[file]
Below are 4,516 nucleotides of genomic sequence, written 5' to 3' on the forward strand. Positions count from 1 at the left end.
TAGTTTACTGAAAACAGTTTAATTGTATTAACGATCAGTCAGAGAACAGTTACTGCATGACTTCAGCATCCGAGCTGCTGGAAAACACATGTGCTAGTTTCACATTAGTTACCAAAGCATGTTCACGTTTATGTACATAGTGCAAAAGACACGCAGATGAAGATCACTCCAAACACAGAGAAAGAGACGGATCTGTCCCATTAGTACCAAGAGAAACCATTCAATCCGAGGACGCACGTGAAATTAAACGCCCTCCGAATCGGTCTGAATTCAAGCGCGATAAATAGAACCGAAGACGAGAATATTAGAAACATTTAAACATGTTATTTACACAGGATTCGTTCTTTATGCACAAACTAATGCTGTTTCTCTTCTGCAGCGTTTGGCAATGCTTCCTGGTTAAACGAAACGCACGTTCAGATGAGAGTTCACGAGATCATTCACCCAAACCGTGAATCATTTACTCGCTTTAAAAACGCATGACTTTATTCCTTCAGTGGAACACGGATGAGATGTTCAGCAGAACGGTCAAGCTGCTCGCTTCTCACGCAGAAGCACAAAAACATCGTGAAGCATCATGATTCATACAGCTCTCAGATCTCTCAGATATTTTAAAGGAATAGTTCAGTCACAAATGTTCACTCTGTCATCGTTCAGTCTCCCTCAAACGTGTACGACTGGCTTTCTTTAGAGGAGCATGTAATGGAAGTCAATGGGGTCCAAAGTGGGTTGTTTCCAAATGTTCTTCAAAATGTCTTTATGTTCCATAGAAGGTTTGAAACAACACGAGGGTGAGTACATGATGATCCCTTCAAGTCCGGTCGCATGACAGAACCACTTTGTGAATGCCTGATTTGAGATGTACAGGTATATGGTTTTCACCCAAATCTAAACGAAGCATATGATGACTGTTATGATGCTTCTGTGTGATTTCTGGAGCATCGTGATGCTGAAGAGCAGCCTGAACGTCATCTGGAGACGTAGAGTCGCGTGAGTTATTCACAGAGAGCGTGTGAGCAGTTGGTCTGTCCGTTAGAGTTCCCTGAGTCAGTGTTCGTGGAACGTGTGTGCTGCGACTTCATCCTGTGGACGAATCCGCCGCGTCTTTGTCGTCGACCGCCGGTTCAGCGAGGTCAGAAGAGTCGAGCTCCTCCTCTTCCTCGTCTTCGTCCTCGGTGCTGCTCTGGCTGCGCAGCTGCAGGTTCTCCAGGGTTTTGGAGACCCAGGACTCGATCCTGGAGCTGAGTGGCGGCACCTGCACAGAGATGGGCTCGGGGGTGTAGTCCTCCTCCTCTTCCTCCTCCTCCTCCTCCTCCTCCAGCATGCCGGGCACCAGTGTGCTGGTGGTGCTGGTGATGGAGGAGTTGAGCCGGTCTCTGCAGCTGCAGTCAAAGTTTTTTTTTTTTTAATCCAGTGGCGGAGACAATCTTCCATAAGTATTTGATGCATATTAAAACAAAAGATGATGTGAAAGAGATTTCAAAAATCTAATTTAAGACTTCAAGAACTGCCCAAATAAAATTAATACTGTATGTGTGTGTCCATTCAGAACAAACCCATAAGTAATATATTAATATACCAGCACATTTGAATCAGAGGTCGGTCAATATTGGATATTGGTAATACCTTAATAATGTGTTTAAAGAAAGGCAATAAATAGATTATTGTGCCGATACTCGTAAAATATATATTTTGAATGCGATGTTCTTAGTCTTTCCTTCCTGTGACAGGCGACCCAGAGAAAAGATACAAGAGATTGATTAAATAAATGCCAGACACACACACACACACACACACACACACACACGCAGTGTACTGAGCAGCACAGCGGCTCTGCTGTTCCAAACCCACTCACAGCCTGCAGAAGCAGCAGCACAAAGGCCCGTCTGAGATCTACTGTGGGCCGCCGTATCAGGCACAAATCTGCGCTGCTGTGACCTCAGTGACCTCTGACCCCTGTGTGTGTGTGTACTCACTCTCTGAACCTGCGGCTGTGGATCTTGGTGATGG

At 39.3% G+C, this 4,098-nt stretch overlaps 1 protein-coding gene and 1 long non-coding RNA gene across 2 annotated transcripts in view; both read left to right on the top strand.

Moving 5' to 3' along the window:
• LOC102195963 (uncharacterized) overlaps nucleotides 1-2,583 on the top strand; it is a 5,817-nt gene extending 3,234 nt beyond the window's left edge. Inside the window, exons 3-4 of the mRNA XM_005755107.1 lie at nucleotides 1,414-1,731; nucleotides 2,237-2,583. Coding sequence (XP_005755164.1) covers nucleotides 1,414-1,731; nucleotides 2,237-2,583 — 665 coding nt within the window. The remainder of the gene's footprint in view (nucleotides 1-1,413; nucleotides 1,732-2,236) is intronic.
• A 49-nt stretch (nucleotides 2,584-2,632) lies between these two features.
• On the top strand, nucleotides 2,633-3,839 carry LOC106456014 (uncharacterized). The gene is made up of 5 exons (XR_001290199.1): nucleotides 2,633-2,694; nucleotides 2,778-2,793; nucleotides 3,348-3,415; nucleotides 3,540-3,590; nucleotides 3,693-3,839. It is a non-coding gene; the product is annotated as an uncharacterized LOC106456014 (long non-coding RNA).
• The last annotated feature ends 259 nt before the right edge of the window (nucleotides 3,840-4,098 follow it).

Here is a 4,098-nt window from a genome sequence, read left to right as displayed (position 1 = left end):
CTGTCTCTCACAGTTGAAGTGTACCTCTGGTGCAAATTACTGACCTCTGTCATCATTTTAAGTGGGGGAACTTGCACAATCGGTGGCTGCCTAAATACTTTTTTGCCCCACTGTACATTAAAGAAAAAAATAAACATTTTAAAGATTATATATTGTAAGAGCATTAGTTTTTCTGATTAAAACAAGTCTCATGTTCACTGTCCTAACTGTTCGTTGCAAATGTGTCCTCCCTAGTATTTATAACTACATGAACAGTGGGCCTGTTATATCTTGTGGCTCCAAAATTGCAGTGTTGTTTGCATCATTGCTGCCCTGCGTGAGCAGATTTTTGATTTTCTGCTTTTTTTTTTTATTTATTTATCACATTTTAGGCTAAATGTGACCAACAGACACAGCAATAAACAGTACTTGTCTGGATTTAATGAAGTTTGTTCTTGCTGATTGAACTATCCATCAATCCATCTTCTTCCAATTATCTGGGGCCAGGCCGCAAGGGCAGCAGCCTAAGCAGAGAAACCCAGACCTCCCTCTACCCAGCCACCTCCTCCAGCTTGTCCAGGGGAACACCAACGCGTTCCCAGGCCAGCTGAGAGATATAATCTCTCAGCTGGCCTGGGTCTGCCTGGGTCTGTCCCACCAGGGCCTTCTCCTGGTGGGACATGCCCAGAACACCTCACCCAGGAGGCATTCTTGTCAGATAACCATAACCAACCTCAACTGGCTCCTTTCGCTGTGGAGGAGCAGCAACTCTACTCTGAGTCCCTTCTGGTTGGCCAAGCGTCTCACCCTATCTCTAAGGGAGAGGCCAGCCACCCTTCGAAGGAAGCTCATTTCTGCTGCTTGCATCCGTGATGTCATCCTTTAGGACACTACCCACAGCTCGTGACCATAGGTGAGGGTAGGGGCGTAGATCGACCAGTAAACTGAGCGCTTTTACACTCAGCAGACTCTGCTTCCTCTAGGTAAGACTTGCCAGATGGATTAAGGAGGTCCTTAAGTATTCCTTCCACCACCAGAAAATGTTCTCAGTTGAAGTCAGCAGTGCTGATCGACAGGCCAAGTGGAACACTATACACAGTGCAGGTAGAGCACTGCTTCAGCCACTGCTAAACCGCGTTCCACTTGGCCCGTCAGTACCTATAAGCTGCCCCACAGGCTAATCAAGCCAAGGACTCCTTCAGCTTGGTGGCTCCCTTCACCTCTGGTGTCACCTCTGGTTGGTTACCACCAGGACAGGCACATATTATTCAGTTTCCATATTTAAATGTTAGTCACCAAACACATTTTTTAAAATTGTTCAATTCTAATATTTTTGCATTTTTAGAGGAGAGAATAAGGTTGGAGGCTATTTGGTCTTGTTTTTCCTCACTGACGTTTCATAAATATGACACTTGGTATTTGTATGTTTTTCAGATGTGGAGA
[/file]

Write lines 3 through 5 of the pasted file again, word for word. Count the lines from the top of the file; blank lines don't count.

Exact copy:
At 39.3% G+C, this 4,098-nt stretch overlaps 1 protein-coding gene and 1 long non-coding RNA gene across 2 annotated transcripts in view; both read left to right on the top strand.

Moving 5' to 3' along the window:
• LOC102195963 (uncharacterized) overlaps nucleotides 1-2,583 on the top strand; it is a 5,817-nt gene extending 3,234 nt beyond the window's left edge. Inside the window, exons 3-4 of the mRNA XM_005755107.1 lie at nucleotides 1,414-1,731; nucleotides 2,237-2,583. Coding sequence (XP_005755164.1) covers nucleotides 1,414-1,731; nucleotides 2,237-2,583 — 665 coding nt within the window. The remainder of the gene's footprint in view (nucleotides 1-1,413; nucleotides 1,732-2,236) is intronic.